Reform revitalized
Dothan Eagle, April 18, 2004

The following is an editorial that appeared in the Dothan Eagle.

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Bailey Thomson

If Bailey Thomson had a dream, it was almost certainly to see the people of Alabama governed by a fair, efficient and thoughtfully conceived constitution.

Perhaps more than any other Alabamian, he knew the shortcomings of our 103-year-old constitution, its checkered history and dubious origins. He understood what changes were necessary to streamline our government, and was convinced we could do better for ourselves.

While writing editorials for the Mobile Register a decade ago, Dr. Thomson traveled the state investigating the legacy wrought by the rusty shackles of a constitution drafted to perpetuate racial oppression and put economic power in the hands of politicians in Montgomery. His research led to a special section entitled "Sins of the Fathers," which became a finalist for that year's Pulitzer prize.

In the years since, his tireless reporting on the vestiges of that cumbersome document resulted in two more editorial series, "Dixie's Broken Heart" and "A Century of Shame," winning national writing awards and another runner-up spot for the Pulitzer.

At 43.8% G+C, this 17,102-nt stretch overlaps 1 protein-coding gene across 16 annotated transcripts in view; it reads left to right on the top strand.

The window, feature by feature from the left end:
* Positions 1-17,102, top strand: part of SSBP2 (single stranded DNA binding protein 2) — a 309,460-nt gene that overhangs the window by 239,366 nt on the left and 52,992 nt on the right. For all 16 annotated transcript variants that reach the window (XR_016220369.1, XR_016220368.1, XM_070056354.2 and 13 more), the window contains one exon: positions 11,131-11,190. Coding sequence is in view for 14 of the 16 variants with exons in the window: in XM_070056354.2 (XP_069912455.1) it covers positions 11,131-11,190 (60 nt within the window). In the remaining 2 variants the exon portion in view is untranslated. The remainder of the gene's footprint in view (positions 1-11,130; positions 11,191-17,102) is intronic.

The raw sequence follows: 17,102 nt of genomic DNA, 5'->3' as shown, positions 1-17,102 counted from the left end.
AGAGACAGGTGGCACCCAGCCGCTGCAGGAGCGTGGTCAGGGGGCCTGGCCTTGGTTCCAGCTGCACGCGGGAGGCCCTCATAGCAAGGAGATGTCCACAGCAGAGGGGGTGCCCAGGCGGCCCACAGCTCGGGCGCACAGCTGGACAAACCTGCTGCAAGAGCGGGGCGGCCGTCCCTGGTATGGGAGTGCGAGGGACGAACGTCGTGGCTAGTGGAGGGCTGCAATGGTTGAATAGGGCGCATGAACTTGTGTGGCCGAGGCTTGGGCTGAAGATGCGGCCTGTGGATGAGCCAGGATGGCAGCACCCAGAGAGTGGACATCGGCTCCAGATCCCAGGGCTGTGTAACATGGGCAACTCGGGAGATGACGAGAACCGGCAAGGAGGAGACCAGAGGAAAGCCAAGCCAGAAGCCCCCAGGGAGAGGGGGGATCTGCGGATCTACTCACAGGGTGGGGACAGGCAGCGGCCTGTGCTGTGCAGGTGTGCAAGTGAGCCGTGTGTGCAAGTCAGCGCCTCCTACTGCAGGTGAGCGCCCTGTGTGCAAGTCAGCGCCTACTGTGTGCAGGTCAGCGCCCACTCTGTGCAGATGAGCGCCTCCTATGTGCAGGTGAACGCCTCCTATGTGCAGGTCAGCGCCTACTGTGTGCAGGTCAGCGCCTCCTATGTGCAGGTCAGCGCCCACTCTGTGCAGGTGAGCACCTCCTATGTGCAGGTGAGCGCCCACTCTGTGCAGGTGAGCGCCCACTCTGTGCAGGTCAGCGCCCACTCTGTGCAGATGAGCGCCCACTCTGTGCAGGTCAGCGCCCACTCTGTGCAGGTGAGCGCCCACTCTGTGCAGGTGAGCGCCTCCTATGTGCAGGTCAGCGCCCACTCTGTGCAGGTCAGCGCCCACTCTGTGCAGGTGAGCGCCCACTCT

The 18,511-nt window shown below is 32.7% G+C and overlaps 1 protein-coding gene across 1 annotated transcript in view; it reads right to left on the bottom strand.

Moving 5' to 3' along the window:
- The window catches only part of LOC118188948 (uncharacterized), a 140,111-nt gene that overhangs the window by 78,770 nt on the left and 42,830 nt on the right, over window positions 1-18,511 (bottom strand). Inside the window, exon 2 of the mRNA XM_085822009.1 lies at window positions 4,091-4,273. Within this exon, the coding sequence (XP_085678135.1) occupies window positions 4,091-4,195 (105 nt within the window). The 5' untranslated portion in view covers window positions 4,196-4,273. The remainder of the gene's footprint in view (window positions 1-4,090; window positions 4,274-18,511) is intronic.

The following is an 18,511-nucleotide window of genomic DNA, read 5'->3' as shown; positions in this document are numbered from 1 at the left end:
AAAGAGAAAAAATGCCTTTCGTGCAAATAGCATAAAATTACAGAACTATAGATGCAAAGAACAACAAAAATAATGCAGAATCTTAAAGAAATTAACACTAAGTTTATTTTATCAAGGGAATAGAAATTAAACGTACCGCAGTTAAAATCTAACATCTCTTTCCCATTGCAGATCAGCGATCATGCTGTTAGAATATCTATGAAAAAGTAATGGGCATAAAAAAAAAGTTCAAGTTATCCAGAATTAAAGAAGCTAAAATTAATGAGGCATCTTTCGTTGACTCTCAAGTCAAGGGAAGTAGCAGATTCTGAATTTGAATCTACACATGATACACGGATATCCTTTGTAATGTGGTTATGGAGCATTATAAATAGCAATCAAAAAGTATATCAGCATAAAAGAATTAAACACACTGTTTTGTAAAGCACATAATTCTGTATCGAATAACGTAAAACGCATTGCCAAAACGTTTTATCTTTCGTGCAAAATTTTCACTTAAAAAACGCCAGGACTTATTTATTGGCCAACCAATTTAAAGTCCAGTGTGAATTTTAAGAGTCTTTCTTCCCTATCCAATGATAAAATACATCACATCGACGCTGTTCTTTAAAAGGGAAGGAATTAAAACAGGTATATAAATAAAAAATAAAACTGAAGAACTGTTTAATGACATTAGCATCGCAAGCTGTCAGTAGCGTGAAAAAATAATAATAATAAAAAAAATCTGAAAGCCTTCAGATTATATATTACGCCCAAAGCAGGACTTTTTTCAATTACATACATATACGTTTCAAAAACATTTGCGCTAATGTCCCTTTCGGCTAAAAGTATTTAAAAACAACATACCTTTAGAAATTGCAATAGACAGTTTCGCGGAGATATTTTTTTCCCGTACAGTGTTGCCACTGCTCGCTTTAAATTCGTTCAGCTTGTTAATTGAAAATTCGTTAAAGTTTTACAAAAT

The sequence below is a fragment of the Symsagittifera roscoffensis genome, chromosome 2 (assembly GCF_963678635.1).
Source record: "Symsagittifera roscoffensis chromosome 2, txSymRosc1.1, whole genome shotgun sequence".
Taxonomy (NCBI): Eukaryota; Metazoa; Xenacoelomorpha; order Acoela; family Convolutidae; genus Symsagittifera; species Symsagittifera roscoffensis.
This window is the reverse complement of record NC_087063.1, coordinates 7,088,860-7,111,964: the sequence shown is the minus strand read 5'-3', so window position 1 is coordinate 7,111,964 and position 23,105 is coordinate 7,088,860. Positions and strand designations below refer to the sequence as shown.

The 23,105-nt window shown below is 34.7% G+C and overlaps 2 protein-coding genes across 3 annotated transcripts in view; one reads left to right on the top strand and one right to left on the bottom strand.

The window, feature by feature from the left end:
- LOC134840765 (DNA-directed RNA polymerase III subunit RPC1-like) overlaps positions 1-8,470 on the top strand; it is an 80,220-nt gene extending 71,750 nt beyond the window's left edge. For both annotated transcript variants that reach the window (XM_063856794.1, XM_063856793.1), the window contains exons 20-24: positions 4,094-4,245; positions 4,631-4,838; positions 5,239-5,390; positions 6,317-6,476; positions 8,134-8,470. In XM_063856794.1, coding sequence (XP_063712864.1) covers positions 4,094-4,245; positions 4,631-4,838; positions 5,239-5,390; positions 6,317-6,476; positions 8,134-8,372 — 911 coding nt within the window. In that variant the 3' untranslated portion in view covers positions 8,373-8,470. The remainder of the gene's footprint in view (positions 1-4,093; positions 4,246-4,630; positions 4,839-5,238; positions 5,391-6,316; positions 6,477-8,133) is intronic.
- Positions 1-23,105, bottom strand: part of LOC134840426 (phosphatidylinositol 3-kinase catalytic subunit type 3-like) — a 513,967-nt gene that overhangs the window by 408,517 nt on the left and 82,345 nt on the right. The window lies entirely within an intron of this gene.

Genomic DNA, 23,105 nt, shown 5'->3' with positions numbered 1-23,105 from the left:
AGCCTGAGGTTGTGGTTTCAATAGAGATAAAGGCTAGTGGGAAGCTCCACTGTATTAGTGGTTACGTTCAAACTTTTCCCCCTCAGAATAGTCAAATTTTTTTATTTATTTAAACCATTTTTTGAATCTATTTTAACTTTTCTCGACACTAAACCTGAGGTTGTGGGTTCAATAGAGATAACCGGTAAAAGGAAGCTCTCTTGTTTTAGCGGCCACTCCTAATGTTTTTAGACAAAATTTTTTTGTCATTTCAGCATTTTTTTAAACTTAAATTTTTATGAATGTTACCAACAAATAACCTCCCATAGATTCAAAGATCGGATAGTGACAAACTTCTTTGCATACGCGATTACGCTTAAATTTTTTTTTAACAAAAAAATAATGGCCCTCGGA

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Bailey Thomson Tribute

Accolades are wonderful, but more important was the movement Dr. Thomson's efforts spawned. Later a professor of journalism at the University of Alabama, Dr. Thomson was a founder of Alabama Citizens for Constitutional Reform, which succeeded in bringing attention to the root of our state's ills.

The issue created buzz on Goat Hill, and soon the question posed by lawmakers was not whether a new constitution was needed, but what method would be best used to create it.

Dr. Thomson died unexpectedly late last year, and after a while, sadly, it appeared the constitutional reform movement died with him. ACCR closed its Montgomery office, interest waned and the Legislature went back to its usual bickering over trivial matters.

Last week, organizers in Madison County picked up Dr. Thomson's torch and revitalized the movement. Hartwell Lutz, chairman of that county's ACCR chapter, said his chapter is starting a petition drive calling for a constitutional convention.

It's a welcomed effort, this resurgence of leadership in the most important movement in Alabama since Rosa Parks refused to relinquish her seat on a Montgomery bus 49 years ago.

Dr. Thomson would be pleased that his dream lives. When the movement succeeds, his legacy will be a better government for all Alabamians.

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